In the Download and Store and streaming modes, the system may require the client to be connected to the server throughout the entire playback (for example, the entire movie) for successful playback of the content resident on the client's disk (Download and Store mode) or being streamed and buffered (streaming mode). If the connection is lost, or deliberately broken, the player software preferably re-negotiates the session, re-authenticates and continues viewing. If re-authentication is not accomplished after a predetermined time, the player software preferably halts playback. Alternatively, or in addition to the foregoing, a presentation (temporal) stamp can be embedded in the cipher, thereby allowing viewing of downloaded video after an initial authentication, with or without the need to remain connected to the system throughout the length of the movie, for a limited time. Upon expiration of the time stamp (a given number of hours or days), video decryption and playback will cease.
  • [0044]
    To protect content further, the system preferably decrypts content only for authorized playback. Storage of encrypted content may only be allowed in the Download and Store mode. Stored content may be deleted from the client during the next connection to the server by overwriting a zeroed file to the same location and then deleting the file. In the VOD Streaming mode, preferably no content is stored except for in the frame buffer. Even if encrypted content is somehow extracted from the client playback, unauthorized decryption may not be feasible because encryption is a dynamic process requiring cooperation between server and client.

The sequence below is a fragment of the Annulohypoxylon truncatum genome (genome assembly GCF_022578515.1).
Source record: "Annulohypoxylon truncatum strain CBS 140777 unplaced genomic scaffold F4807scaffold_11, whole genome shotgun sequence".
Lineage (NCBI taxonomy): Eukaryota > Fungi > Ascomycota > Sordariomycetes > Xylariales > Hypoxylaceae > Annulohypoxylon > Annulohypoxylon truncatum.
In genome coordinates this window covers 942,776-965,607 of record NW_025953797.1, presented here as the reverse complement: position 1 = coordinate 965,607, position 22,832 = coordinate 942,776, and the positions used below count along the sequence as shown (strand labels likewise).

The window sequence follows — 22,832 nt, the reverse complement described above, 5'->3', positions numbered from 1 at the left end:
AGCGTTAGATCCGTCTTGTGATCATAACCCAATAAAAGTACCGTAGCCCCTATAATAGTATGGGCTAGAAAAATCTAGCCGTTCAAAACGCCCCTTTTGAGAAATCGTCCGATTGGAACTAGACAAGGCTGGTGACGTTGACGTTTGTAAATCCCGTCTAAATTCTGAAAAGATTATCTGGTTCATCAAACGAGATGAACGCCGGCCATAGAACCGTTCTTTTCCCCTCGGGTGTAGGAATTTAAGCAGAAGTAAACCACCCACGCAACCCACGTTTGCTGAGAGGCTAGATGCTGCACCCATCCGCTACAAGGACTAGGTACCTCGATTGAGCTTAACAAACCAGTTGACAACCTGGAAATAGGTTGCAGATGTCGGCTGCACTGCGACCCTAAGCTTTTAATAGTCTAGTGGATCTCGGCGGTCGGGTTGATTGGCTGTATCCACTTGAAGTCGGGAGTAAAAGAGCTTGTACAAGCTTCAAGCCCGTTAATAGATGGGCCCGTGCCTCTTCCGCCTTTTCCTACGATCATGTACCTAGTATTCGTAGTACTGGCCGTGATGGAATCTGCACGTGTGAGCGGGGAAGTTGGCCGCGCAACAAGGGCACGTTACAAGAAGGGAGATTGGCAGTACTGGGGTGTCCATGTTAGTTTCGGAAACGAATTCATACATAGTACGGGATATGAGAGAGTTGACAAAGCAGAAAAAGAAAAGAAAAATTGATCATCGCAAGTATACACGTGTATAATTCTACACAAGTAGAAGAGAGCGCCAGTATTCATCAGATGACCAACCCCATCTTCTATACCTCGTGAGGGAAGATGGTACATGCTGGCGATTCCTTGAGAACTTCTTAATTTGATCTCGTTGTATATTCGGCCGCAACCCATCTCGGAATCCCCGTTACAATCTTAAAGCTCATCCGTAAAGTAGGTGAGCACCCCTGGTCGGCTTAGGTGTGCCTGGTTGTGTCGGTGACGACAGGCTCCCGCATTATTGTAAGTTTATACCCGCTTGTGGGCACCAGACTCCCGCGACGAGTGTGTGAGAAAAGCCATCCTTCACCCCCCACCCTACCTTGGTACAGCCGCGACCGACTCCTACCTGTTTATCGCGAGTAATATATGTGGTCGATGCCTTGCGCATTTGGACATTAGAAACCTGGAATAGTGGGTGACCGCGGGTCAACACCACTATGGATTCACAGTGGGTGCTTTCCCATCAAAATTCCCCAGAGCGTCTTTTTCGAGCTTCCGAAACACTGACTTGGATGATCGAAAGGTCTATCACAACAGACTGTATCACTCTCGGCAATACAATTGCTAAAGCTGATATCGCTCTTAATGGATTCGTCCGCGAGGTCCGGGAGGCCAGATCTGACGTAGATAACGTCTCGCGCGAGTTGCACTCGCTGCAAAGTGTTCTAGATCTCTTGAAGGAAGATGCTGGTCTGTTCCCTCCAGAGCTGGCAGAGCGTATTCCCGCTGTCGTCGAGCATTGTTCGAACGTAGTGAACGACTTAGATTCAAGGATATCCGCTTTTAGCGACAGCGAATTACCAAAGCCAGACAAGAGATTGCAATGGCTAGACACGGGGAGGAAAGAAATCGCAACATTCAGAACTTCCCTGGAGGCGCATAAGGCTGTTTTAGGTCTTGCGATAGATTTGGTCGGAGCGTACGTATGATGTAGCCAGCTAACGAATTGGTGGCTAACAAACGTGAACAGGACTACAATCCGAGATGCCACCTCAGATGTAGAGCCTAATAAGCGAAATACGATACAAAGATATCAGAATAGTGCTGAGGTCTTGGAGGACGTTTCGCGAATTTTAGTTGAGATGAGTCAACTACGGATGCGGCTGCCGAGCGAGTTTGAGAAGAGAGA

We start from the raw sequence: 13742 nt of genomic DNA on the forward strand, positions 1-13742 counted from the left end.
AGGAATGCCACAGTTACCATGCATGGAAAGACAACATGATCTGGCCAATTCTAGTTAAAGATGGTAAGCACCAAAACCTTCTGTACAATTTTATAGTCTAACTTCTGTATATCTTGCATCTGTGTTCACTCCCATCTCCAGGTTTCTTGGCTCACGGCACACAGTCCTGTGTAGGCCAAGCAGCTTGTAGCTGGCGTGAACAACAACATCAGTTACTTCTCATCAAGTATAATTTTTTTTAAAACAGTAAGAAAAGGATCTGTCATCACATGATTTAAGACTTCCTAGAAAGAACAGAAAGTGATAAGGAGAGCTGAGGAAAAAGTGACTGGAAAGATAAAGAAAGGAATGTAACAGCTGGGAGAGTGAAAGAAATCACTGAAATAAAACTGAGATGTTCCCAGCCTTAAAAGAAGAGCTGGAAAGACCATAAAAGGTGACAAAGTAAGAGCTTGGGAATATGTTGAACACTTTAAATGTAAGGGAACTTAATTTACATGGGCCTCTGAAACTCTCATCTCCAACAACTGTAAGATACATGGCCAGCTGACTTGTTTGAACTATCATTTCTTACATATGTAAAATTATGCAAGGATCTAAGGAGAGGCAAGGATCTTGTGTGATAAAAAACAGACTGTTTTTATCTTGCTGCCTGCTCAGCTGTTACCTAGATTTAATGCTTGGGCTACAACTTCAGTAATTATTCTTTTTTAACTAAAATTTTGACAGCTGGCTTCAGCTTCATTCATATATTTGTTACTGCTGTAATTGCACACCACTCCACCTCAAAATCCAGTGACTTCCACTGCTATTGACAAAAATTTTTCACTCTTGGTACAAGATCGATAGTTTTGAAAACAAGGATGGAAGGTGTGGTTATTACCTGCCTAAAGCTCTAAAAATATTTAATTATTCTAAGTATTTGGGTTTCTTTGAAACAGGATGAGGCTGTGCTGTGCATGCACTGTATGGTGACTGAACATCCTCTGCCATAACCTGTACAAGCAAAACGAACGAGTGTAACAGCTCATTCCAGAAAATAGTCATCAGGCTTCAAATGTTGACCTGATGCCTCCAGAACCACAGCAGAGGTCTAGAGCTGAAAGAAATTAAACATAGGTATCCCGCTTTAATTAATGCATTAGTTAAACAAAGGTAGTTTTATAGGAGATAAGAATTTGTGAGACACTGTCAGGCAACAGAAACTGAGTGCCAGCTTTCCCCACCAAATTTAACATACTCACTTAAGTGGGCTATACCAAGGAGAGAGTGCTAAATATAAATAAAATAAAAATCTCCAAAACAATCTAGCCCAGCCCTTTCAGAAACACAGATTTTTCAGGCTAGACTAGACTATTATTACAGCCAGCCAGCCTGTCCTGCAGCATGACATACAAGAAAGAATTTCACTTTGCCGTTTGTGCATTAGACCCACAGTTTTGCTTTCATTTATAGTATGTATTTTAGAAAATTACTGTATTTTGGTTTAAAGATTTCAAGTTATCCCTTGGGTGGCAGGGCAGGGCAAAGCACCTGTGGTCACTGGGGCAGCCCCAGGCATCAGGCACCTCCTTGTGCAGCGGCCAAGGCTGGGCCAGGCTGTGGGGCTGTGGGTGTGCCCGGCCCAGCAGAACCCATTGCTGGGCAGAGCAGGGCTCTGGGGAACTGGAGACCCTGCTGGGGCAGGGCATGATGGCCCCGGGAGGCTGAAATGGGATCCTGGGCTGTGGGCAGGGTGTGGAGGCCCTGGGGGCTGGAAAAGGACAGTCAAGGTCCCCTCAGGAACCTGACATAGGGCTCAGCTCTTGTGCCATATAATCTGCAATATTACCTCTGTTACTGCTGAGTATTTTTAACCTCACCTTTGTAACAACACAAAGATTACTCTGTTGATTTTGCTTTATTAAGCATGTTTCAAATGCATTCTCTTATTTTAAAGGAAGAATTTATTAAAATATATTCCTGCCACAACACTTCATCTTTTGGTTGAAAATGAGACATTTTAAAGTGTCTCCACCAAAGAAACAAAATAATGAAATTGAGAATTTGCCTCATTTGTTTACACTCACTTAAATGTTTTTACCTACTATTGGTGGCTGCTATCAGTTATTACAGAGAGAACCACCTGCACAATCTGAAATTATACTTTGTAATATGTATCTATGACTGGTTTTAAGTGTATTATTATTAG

• [0045]
    The player preferably decrypts the media (i.e., digital content), decompresses (i.e., decodes) it and passes it directly to a renderer 860, which may send the media directly to the frame buffer, thereby deterring ‘frame sample’ ripping. This also allows for a high quality image by eliminating color translation.
  • [0046]
    Those skilled in the art will appreciate that the exemplary methodology was designed to discourage attacks by sophisticated amateur hackers and to make it difficult and expensive for professional hackers to break the security of the system and extract a clean video payload. Concomitantly, the exemplary encryption methodology was designed to minimize the processing and latency overheads frequently associated with encryption technologies, making the system scalable and providing a pleasant user experience by eliminating unnecessary delays in the playback of the media content.
  • [0047]
    While the invention has been described in terms of its preferred embodiments, those skilled in the art will recognize that the invention can be practiced with modifications within the spirit and scope of the foregoing detailed description. Such alternative embodiments and implementations are intended to come within the scope of the present invention.
Patent Citations
Cited PatentFiling datePublication dateApplicantTitle
US5619572 *Jun 16, 1994Apr 8, 1997Motorola, Inc.Method and apparatus for providing secure communications for a requested call